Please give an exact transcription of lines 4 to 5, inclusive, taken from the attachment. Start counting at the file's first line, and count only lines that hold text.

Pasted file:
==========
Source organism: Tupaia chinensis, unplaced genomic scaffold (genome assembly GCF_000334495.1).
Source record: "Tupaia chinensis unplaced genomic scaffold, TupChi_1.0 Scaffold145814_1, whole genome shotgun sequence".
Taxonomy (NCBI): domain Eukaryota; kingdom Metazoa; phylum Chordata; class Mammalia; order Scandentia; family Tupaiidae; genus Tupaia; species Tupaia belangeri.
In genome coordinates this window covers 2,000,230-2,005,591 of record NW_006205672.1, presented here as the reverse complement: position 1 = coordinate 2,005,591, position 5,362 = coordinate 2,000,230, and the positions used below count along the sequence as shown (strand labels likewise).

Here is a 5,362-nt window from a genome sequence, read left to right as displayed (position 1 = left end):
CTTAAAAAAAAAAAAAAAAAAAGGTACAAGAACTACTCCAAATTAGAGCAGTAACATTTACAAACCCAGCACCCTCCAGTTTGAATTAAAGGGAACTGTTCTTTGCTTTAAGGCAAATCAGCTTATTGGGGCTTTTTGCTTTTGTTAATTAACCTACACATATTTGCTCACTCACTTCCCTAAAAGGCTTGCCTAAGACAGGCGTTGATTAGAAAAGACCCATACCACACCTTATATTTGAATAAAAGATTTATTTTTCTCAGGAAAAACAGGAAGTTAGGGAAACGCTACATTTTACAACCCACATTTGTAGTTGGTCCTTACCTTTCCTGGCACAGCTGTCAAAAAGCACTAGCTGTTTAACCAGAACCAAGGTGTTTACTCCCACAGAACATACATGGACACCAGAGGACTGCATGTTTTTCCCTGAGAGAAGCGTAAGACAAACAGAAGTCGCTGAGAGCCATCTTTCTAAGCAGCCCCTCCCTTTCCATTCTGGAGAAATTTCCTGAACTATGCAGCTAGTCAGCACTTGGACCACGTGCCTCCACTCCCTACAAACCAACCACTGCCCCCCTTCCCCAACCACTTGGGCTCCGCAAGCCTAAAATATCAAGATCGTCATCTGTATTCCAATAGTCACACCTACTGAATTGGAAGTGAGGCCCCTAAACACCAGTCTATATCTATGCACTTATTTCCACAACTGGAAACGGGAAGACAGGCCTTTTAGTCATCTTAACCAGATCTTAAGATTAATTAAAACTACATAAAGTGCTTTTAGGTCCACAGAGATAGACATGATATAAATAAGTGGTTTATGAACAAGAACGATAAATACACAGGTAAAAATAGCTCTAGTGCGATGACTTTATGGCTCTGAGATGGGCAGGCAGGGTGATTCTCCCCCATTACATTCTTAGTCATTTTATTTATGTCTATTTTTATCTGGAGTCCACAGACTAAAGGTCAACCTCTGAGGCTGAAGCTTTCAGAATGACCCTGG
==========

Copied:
In genome coordinates this window covers 2,000,230-2,005,591 of record NW_006205672.1, presented here as the reverse complement: position 1 = coordinate 2,005,591, position 5,362 = coordinate 2,000,230, and the positions used below count along the sequence as shown (strand labels likewise).

Here is a 5,362-nt window from a genome sequence, read left to right as displayed (position 1 = left end):